By Jimmy Peña, MS, CSCS, Contributing Director of Strength and Conditioning
For most major muscle groups, crushing the bodypart with heavy weight covers a multitude of sins. But when it comes to the smaller muscles like the biceps and triceps, load isn’t nearly as forgiving. Simply put, because you’re limited to how much weight you can use for bi’s and tri’s, heaven knows it takes a smart and creative approach to answer your prayers for the best arms possible. Here are three keys to keep in mind.
3 Keys for Building Big Arms
1) The Right Angle
It’s critical to attack your arms from various angles, because that’s the only way to stimulate and innervate as many fibers as possible. Both the biceps and triceps have multiple muscles that get directly targeted by the angle of your limbs to your torso.
2) Get a Pump
Not only does it feel fantastic, but a good pump actually enhances the stretch on muscle cells, which triggers them to grow by bringing all the nutrients (e.g., amino acids, creatine, glucose and hormones) and oxygen needed to support energy production, growth and recovery within each muscles’ heads.
3) Use a Wide Spectrum of Rep Ranges
Like we said, weight is but one way to challenge your arms. Hit your bi’s and tri’s with both heavier weight and lower reps to stimulate the fast-twitch muscle fibers as well as light weight and higher reps to flush the muscle at the end of your workout.
The Full Scale Assault Arm Workout
Decline Skullcrusher 3 Sets x 8, 12, 20 Reps
Dumbbell Kickback 3 Sets x 8, 12, 20 Reps
Weighted Parallel-Bar Dip 3 Sets x 8, 8, 20 Reps
Wide-Grip Barbell Curl 3 Sets x 8, 12, 20 Reps
One-Arm Dumbbell Preacher Curl 3 Sets x 8, 12, 20
Alternating Dumbbell Curl 3 Sets x 8, 12, 20
It’s tough to find an exercise that can add as much size to your tri’s as the skullcrusher, and this decline version hits the long head with greater accuracy. At the end of the set, you can either hand the bar to your partner or simply lay it on the floor.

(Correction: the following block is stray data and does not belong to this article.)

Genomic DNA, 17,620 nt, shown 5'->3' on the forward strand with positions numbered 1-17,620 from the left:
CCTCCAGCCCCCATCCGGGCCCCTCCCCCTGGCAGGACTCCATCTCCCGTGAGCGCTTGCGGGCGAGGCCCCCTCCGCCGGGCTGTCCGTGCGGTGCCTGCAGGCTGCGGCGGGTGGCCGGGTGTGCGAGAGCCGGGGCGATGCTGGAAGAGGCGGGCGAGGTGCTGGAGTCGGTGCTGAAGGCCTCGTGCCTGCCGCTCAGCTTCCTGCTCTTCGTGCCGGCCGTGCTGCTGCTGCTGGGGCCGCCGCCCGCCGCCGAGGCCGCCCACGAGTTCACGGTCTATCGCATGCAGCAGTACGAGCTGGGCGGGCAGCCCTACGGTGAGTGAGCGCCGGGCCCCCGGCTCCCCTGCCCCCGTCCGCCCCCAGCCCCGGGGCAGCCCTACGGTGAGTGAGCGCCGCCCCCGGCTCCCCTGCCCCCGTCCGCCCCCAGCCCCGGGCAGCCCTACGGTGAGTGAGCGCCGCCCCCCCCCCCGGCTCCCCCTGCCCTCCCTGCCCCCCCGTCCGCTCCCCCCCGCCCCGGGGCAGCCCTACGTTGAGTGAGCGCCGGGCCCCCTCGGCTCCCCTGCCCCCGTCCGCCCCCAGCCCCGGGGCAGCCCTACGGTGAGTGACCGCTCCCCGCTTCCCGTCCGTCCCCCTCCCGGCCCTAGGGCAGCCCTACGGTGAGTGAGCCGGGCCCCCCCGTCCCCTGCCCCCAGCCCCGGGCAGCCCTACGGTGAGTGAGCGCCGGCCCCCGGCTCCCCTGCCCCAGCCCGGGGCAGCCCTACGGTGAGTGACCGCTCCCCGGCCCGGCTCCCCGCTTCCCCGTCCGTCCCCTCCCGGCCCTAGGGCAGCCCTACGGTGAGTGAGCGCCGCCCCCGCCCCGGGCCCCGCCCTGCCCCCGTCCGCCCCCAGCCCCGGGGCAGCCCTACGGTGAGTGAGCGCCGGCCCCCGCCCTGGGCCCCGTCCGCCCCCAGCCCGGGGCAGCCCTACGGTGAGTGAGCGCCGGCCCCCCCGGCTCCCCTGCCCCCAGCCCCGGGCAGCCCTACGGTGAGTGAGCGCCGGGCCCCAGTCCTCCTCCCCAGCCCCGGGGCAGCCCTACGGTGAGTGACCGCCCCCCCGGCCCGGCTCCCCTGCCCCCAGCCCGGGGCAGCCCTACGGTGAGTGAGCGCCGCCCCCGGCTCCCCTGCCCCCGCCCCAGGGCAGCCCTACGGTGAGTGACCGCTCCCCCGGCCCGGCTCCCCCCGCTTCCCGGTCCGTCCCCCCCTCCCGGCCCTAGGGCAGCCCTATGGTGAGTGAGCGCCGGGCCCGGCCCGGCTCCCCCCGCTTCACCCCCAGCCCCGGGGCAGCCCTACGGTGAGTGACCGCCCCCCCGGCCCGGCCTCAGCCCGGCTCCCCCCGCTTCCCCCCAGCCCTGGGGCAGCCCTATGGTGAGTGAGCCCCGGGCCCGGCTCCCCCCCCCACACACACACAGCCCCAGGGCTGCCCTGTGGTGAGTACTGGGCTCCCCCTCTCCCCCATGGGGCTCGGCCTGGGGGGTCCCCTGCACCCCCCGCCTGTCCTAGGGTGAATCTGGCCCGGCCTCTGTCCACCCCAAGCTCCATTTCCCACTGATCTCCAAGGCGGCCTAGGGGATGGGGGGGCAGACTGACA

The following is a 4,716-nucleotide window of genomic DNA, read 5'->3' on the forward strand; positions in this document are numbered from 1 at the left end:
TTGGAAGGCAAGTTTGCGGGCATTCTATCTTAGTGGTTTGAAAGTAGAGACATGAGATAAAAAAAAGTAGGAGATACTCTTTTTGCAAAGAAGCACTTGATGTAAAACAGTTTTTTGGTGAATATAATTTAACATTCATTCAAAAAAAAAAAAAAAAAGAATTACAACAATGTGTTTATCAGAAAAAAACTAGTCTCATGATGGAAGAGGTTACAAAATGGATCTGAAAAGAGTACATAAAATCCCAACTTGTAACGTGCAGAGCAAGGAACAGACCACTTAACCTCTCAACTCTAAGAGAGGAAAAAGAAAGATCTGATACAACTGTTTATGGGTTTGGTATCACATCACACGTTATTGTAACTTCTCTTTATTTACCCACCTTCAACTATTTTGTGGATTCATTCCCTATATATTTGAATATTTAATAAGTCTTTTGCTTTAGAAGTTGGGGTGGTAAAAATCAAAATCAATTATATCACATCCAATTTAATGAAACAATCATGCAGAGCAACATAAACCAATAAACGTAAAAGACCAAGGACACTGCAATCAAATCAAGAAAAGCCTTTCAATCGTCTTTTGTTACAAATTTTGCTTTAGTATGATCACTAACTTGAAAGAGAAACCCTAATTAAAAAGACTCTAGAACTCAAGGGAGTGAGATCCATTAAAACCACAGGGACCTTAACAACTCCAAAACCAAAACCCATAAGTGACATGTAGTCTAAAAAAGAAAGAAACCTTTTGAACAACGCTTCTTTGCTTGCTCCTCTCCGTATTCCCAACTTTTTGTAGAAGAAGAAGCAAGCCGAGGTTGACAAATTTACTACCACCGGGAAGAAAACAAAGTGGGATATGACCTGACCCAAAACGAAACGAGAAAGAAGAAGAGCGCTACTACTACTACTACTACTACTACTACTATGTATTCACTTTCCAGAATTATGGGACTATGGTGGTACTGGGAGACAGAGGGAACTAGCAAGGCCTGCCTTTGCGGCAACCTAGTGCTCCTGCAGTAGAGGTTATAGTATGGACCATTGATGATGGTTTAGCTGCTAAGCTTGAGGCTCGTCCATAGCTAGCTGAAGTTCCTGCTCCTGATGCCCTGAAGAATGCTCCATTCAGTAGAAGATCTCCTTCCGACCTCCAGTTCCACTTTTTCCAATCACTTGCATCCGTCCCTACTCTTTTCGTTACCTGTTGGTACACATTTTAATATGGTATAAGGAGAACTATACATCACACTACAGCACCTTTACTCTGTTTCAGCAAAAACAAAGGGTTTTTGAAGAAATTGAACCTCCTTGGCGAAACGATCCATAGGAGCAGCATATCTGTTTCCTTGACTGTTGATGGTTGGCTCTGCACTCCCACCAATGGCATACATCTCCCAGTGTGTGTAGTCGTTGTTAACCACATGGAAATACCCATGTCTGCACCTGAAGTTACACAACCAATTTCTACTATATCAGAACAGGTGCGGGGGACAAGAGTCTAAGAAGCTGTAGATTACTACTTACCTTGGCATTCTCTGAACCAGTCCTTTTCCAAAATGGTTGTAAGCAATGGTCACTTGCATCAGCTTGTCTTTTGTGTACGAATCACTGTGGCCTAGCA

All three heads, with emphasis on the long head
DO IT RIGHT:
Lie faceup on a decline bench. Have a partner hand you the bar (or simply grab it from the floor) and hold it above your face with a shoulder-width grip. Unlock your elbows as you slowly lower the bar toward the top of your head. Pause when the bar comes to an inch or so away from your head before pressing it back up to the start.
Press the bar up from the top of your head back toward your spotter. Doing so will better engage the meaty long head.
Don’t worry about going heavy on this move, which invites poor form and could put undue stress on your shoulder joint. Instead, select a weight that you can easily manage. Hold and squeeze at the top of each rep.
All three heads with emphasis on lateral head
DO IT RIGHT:
Grasp a light dumbbell with one hand and place your other hand on a stable surface. Lean forward until your torso is almost parallel to the floor and stagger your feet. Keeping your back flat, raise your upper arm so that it’s parallel to your torso and keep it pressed into your side. Holding your upper arm in place, kick your hand straight back to full-arm extension.
Commonly done wrong, don’t allow your elbow to drop as you lower the weight. Hold it back and up alongside your body.
Weighted Parallel-Bar Dip
This is a great multijoint move, but typically you need a partner to place weight across your lap. If you don’t have a partner, sit on one bench and set the weight across your lap, then put your hands in position.